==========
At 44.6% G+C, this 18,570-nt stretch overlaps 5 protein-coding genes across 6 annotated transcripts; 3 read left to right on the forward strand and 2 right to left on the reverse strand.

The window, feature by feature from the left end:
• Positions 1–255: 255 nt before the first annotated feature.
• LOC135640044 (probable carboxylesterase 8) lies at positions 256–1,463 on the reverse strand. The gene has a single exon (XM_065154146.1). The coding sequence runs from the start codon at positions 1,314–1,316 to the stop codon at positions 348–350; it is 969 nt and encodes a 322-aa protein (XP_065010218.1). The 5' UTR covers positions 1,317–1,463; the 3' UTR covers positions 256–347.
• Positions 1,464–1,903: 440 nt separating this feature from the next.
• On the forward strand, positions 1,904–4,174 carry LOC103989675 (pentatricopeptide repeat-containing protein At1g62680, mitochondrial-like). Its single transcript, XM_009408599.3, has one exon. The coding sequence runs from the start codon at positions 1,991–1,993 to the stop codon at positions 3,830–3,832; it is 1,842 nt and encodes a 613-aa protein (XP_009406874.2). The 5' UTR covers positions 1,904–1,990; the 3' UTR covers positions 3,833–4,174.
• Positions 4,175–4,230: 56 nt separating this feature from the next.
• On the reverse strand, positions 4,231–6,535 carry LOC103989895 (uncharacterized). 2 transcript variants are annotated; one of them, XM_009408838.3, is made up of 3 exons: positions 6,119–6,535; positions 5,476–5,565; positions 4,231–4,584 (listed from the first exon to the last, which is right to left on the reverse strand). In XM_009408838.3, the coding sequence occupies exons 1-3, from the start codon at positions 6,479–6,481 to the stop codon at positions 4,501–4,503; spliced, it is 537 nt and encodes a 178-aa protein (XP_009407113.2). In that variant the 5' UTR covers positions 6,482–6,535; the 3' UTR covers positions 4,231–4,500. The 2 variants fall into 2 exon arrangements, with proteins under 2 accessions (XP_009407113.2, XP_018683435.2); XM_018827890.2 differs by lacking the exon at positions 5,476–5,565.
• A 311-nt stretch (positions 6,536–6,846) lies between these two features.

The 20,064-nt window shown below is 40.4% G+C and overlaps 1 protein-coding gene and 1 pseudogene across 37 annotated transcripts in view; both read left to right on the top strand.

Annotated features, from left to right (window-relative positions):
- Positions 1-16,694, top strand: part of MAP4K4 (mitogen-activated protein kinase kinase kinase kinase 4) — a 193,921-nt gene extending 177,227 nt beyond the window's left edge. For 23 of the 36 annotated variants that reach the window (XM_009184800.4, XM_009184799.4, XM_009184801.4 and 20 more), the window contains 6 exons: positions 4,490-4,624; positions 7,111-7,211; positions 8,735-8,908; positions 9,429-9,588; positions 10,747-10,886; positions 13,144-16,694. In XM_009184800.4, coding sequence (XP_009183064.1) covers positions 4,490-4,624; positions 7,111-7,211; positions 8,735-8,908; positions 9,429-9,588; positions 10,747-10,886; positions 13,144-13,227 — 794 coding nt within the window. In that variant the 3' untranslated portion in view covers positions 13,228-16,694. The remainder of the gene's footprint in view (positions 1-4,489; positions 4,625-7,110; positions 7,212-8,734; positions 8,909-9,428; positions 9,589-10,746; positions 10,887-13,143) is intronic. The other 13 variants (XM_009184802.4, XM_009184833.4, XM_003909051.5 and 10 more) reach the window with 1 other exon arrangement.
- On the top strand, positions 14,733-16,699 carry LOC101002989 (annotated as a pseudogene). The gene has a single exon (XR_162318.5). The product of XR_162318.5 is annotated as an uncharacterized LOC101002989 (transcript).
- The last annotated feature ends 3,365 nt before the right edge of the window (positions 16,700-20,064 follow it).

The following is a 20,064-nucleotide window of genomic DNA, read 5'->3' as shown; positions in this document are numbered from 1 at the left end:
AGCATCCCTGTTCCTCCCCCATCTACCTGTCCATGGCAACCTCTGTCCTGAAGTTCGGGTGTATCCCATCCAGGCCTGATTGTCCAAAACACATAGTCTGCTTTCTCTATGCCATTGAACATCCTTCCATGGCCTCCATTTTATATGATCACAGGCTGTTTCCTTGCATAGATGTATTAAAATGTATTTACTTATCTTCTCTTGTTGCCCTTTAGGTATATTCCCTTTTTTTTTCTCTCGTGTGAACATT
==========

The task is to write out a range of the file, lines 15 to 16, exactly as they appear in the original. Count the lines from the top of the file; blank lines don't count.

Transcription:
The following is a 20,064-nucleotide window of genomic DNA, read 5'->3' as shown; positions in this document are numbered from 1 at the left end:
AGCATCCCTGTTCCTCCCCCATCTACCTGTCCATGGCAACCTCTGTCCTGAAGTTCGGGTGTATCCCATCCAGGCCTGATTGTCCAAAACACATAGTCTGCTTTCTCTATGCCATTGAACATCCTTCCATGGCCTCCATTTTATATGATCACAGGCTGTTTCCTTGCATAGATGTATTAAAATGTATTTACTTATCTTCTCTTGTTGCCCTTTAGGTATATTCCCTTTTTTTTTCTCTCGTGTGAACATT